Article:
Coronavirus Cinema Collection: Jewish Funeral Traditions

May 22, 2020 | 0 comments

Today’s Coronavirus Cinema Collection video focuses on Jewish Funeral Traditions on Film. We are looking at two movies from Mexico: Norah’s Will, which came out in 2008, and the 2007 comedy My Mexican Shivah.

You may be wondering, why are there Mexican films that portray very traditional Jewish funerals? In the early 20th century, from 1912 to the 1940s, there was a lot of immigration of Jews from Europe. This was due to the collapse of the Ottoman Empire and World War Two.

Both Ashkenazi Jews from Eastern Europe and Sephardic Jews from the Mediterranean area went to Mexico. Many Jews headed to Mexico as a way to get into the United States. However, the U.S. Congress passed two highly restrictive immigration acts in 1921 and 1924. Many of these traditional Jews stayed in Mexico (sound familiar?).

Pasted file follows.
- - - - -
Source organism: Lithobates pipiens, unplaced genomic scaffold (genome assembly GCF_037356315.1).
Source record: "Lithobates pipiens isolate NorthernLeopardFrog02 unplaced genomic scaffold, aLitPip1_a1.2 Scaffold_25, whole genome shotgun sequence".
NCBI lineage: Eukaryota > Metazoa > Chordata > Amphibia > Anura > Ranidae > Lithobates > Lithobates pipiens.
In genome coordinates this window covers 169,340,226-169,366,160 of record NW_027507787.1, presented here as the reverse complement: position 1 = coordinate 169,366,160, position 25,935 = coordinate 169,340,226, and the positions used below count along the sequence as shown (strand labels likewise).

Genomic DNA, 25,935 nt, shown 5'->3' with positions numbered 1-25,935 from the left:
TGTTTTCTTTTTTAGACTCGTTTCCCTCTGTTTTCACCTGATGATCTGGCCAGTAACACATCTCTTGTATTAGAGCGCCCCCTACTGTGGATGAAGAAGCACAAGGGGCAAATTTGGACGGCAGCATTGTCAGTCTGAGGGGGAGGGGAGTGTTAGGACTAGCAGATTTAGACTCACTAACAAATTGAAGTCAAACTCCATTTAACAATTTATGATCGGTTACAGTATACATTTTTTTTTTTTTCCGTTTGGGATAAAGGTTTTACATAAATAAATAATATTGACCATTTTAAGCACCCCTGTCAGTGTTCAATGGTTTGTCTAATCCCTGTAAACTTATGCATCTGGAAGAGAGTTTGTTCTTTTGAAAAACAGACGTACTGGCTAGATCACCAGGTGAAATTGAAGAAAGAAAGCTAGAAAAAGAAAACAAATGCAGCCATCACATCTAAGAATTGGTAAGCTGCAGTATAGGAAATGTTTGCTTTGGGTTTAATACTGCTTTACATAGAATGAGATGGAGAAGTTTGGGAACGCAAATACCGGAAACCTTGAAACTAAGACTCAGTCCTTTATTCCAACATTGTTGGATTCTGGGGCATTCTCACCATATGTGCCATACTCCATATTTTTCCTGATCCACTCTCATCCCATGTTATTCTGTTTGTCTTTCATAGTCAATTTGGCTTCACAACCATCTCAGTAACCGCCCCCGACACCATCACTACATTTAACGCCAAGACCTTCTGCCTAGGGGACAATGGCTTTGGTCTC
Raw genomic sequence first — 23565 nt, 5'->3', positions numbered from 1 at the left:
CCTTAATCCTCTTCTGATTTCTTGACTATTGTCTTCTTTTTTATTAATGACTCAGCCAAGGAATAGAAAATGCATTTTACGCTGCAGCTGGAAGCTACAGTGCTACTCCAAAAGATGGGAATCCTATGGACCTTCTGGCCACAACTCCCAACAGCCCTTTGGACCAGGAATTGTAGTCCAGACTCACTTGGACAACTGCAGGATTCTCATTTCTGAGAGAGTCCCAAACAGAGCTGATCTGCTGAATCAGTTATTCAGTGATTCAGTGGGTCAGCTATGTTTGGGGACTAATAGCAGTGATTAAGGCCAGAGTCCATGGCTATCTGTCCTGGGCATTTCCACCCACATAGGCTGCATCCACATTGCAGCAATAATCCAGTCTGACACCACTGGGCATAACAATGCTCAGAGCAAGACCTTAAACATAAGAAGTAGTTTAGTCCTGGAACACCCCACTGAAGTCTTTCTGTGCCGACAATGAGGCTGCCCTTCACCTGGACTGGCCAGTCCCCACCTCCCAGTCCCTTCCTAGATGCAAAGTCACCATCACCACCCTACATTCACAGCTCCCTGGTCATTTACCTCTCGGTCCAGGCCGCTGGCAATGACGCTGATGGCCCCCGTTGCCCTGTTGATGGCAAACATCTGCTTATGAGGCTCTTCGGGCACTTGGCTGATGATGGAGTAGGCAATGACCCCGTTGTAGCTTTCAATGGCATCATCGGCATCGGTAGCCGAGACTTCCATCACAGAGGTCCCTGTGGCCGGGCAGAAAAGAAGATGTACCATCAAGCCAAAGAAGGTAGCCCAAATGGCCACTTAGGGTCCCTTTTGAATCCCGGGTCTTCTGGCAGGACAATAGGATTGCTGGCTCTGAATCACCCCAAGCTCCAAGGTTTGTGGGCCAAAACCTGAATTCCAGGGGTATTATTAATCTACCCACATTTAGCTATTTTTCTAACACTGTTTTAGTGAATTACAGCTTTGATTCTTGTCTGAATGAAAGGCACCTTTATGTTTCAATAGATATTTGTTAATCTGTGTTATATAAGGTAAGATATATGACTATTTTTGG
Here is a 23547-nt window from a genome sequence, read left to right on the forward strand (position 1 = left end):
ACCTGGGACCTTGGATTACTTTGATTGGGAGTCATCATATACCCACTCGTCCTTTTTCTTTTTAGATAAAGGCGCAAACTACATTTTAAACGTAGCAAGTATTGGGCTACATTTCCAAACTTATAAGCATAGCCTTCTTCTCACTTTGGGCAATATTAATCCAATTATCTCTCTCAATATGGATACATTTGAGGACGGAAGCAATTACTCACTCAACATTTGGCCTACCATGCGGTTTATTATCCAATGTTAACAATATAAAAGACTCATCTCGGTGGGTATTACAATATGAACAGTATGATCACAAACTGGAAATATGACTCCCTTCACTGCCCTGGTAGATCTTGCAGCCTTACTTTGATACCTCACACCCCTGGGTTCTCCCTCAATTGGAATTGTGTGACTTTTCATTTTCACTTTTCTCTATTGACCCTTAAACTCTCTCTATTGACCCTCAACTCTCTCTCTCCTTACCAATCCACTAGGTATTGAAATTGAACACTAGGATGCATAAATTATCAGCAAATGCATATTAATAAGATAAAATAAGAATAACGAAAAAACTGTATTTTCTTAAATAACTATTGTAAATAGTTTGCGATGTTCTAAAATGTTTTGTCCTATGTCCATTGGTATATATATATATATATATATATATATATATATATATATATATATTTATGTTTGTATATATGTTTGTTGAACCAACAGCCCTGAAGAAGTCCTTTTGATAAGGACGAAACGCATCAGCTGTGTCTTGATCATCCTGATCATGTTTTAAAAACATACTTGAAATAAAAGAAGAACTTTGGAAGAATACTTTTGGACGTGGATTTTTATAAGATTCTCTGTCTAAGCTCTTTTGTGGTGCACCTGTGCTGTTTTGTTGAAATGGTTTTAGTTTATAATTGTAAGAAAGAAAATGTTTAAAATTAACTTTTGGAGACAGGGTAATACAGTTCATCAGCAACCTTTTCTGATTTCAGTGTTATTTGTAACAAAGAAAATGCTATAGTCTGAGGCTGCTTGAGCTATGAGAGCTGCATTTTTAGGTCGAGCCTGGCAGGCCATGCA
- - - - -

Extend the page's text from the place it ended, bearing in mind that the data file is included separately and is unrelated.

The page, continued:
Jewish communities have flourished in Mexico, with many Orthodox funeral rituals intact. We see these traditions brilliantly portrayed in both Nora’s Will and My Mexican Shivah. We also look at the American film, This is Where I Leave You.

Coronavirus Cinema Jewish Funeral Traditions

Nora’s Will

Nora's Will cover

Nora’s Will starts with Nora committing suicide by overdosing on pills. Her ex-husband Jose, who is decidedly non-religious, lives across the street from her apartment. She has carefully arranged her departure to coincide with Passover and Shabbat. As the film progresses, there are all sorts of problems getting Nora buried. Flashbacks to earlier periods in the couple’s life hint at relationship secrets and Nora’s mental illness struggles.

Issues you’ll see illustrated in this film include:

  • Scheduling of Jewish funerals, traditionally within 24 hours, while avoiding burial on holidays and Shabbat
  • The tradition of having someone sit with the body until burial – known as a shomer
  • Jewish tradition of ostracizing those who die by suicide (fortunately, this has changed in recent years)
  • The graveside tradition of avoiding passing a shovel from hand to hand

My Mexican Shivah